I can say this is true from experience. Formerly a plus-sized woman, I’ve undergone significant weight loss over the past six months, but for a long time I was literally fat and happy. But just because I'm losing weight now doesn't mean that who I was before was bad. My self-acceptance as larger person, however, didn't take away my desire to be a healthier person, the emphasis just wasn't on weight at the time. Stop worrying about stray plus-size ads "glorifying obesity," people. The much stronger (to the point of dangerous) messaging in our culture remains that women should be thin. Some women really don't mind being larger. For a long time, I was one of them. This is kind of a strange concept since we're really taught to believe that you can't be happy with yourself if you're not lithe and lovely. 

Being thinner hasn’t made me a better mother, friend, sister, or writer. I see a therapist every week just like I did at my heaviest. It’s really not the package you come in that determines your happiness or defines your worthiness.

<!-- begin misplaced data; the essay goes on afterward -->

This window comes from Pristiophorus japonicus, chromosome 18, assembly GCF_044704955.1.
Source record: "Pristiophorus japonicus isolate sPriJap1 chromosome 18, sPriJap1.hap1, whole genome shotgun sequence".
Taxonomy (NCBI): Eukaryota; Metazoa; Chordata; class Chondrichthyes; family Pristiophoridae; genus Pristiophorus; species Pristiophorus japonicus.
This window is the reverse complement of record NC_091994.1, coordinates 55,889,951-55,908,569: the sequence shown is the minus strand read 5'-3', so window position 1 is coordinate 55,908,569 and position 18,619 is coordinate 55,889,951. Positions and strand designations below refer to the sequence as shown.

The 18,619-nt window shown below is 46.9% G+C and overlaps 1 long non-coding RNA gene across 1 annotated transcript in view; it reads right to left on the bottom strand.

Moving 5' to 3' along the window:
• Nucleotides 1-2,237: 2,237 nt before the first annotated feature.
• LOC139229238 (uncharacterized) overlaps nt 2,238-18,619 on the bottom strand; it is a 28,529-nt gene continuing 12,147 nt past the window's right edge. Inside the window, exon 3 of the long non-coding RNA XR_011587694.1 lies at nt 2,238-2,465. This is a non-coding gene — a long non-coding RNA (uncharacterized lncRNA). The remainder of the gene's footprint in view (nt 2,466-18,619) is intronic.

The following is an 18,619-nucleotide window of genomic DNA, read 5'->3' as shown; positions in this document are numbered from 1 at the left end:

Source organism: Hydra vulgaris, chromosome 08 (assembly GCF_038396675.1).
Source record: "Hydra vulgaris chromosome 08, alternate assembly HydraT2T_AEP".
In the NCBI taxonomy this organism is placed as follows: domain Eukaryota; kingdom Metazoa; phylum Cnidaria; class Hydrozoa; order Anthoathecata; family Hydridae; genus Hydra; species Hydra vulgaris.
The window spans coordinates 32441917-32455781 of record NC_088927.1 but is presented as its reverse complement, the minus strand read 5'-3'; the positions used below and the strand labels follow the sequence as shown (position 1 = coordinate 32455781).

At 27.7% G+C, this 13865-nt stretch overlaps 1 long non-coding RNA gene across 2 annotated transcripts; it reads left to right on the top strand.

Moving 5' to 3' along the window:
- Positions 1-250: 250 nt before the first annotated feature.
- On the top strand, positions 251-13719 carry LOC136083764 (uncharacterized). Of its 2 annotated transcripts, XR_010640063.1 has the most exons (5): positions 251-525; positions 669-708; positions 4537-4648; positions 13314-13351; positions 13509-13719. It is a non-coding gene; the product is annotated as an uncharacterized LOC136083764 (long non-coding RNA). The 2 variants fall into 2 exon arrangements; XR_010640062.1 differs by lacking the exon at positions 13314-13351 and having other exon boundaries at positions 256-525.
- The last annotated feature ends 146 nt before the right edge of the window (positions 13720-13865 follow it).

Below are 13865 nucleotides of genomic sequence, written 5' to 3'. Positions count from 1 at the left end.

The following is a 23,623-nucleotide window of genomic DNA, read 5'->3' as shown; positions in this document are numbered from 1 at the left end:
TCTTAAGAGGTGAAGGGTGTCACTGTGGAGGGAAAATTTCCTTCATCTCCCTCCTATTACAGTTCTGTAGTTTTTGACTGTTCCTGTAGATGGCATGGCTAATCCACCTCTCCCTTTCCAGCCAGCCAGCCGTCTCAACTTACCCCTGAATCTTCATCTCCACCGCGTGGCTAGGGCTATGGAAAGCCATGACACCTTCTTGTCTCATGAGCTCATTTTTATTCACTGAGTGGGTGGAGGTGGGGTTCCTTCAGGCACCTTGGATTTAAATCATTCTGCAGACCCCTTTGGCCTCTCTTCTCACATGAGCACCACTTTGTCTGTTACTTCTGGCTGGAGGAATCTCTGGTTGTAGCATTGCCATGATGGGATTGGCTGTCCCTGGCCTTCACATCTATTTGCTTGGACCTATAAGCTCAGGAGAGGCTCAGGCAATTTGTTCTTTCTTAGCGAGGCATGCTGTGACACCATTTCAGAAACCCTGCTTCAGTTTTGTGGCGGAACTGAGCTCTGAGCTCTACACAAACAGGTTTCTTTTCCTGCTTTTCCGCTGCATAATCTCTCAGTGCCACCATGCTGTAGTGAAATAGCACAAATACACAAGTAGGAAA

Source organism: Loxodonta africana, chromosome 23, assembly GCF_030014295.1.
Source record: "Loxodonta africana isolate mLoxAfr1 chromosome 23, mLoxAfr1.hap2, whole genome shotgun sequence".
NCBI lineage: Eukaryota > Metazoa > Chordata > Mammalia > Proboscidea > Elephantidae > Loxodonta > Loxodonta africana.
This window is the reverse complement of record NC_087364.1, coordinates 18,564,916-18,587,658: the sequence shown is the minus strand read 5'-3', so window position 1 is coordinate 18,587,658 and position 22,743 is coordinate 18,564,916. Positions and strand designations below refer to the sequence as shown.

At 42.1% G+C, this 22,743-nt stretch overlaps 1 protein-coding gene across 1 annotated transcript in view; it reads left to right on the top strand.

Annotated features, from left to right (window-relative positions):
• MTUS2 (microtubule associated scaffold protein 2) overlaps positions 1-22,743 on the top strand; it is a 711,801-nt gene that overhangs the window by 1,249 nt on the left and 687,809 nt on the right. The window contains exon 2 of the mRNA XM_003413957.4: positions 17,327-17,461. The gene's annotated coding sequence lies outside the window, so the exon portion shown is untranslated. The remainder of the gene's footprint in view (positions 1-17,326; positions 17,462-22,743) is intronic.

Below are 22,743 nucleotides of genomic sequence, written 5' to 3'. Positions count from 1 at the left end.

During this more recent phase of my journey, though, I’ve never stopped looking to Tess Holliday for inspiration as I did before. In fact, I've drawn a lot of strength from a caption under a photo she posted of herself at the gym, "I don't work out for you. I don't work out to drastically change my body. I don't do it because people shamed me about how I look, in fact I didn't even feel like I had the confidence to be seen as a fat woman working out in public until I was truly happy with myself." She’s more than a size or a number on a scale, just like I am. She challenges our conceptions of beauty and brains like so many trailblazing women before her.

 Holliday reminds me not to glorify unhealthy weight, but to remember that I am human, no matter my size. And, no matter where I am in my journey, I am worthy of being treated with dignity. More importantly I'm charged with setting an example for others since I have been on both sides of this equation. Nothing is more beautiful than that self-acceptance, and that is a one-size-fits-all concept!

Photo: SimplyBe